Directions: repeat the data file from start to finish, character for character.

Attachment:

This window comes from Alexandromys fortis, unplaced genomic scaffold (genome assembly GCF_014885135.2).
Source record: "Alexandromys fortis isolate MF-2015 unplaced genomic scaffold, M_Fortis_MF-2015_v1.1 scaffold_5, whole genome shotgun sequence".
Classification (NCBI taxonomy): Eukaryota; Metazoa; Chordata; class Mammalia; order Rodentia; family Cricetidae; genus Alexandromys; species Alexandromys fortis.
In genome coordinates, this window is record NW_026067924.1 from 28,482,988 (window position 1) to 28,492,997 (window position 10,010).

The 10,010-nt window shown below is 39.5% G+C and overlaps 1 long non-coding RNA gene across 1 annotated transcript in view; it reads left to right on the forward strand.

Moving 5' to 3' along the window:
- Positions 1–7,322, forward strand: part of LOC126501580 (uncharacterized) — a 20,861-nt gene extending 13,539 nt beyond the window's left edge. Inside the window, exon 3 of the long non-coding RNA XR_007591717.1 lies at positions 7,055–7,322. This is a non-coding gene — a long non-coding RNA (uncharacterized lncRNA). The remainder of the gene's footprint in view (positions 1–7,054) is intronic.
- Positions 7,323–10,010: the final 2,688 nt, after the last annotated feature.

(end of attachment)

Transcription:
This window comes from Alexandromys fortis, unplaced genomic scaffold (genome assembly GCF_014885135.2).
Source record: "Alexandromys fortis isolate MF-2015 unplaced genomic scaffold, M_Fortis_MF-2015_v1.1 scaffold_5, whole genome shotgun sequence".
Classification (NCBI taxonomy): Eukaryota; Metazoa; Chordata; class Mammalia; order Rodentia; family Cricetidae; genus Alexandromys; species Alexandromys fortis.
In genome coordinates, this window is record NW_026067924.1 from 28,482,988 (window position 1) to 28,492,997 (window position 10,010).

The 10,010-nt window shown below is 39.5% G+C and overlaps 1 long non-coding RNA gene across 1 annotated transcript in view; it reads left to right on the forward strand.

Moving 5' to 3' along the window:
- Positions 1–7,322, forward strand: part of LOC126501580 (uncharacterized) — a 20,861-nt gene extending 13,539 nt beyond the window's left edge. Inside the window, exon 3 of the long non-coding RNA XR_007591717.1 lies at positions 7,055–7,322. This is a non-coding gene — a long non-coding RNA (uncharacterized lncRNA). The remainder of the gene's footprint in view (positions 1–7,054) is intronic.
- Positions 7,323–10,010: the final 2,688 nt, after the last annotated feature.